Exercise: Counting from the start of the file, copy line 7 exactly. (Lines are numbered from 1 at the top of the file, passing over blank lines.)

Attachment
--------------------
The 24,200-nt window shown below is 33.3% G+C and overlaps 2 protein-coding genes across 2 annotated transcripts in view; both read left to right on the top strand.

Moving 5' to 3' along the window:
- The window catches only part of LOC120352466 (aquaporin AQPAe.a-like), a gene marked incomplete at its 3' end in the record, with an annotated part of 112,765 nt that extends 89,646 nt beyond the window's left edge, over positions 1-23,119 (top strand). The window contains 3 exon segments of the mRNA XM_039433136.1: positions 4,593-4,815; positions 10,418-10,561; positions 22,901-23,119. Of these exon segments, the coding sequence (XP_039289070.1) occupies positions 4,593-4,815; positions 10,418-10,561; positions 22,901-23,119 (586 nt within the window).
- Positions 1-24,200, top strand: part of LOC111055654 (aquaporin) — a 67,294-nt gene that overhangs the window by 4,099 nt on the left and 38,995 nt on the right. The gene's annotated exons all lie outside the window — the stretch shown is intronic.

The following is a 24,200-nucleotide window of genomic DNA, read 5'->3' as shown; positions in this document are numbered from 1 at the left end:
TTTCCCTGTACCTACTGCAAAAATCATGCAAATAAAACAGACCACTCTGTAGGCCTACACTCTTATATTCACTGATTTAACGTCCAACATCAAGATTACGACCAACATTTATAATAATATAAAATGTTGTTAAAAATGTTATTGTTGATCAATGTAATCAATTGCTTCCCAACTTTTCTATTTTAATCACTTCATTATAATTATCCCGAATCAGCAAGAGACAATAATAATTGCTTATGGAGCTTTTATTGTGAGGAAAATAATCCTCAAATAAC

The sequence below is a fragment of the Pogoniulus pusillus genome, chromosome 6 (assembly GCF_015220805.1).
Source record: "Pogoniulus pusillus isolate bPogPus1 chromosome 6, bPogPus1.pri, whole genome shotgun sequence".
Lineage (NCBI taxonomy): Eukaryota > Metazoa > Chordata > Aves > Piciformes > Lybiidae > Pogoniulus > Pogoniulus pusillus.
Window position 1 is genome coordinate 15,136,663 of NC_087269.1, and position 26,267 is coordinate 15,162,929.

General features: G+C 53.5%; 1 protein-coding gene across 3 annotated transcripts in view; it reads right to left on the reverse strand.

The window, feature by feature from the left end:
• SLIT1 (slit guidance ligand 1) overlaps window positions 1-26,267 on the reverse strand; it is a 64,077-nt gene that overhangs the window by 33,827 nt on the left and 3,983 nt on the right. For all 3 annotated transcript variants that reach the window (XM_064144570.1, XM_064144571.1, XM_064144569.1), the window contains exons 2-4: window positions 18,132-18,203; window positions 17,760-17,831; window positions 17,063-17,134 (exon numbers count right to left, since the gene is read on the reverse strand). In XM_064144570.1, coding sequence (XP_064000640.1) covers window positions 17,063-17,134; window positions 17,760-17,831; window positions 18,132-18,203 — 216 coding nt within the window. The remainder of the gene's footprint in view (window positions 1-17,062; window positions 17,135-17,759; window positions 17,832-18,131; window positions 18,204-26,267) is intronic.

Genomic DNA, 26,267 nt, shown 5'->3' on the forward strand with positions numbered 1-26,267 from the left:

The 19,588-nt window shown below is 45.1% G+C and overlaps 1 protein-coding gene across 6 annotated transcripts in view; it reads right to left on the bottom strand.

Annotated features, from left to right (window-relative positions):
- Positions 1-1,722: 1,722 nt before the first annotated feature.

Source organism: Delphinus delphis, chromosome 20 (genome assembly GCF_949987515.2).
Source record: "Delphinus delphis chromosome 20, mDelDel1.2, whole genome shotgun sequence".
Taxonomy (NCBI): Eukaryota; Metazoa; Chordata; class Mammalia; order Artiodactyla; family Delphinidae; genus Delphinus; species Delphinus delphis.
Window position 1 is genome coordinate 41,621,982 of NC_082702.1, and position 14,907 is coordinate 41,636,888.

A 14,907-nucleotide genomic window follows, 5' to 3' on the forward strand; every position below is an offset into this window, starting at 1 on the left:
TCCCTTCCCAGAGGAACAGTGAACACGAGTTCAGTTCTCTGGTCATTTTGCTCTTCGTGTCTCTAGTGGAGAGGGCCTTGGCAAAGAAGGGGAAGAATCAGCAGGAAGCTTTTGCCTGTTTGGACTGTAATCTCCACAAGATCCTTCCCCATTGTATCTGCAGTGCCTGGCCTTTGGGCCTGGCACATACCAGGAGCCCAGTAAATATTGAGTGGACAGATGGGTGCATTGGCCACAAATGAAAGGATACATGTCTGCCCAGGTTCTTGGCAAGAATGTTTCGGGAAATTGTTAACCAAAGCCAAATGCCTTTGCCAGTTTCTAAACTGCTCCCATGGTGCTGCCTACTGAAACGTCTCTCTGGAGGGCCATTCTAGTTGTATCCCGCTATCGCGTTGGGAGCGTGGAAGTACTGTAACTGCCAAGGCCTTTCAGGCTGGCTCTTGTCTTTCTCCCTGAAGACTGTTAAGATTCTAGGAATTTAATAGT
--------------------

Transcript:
The sequence below is a fragment of the Pogoniulus pusillus genome, chromosome 6 (assembly GCF_015220805.1).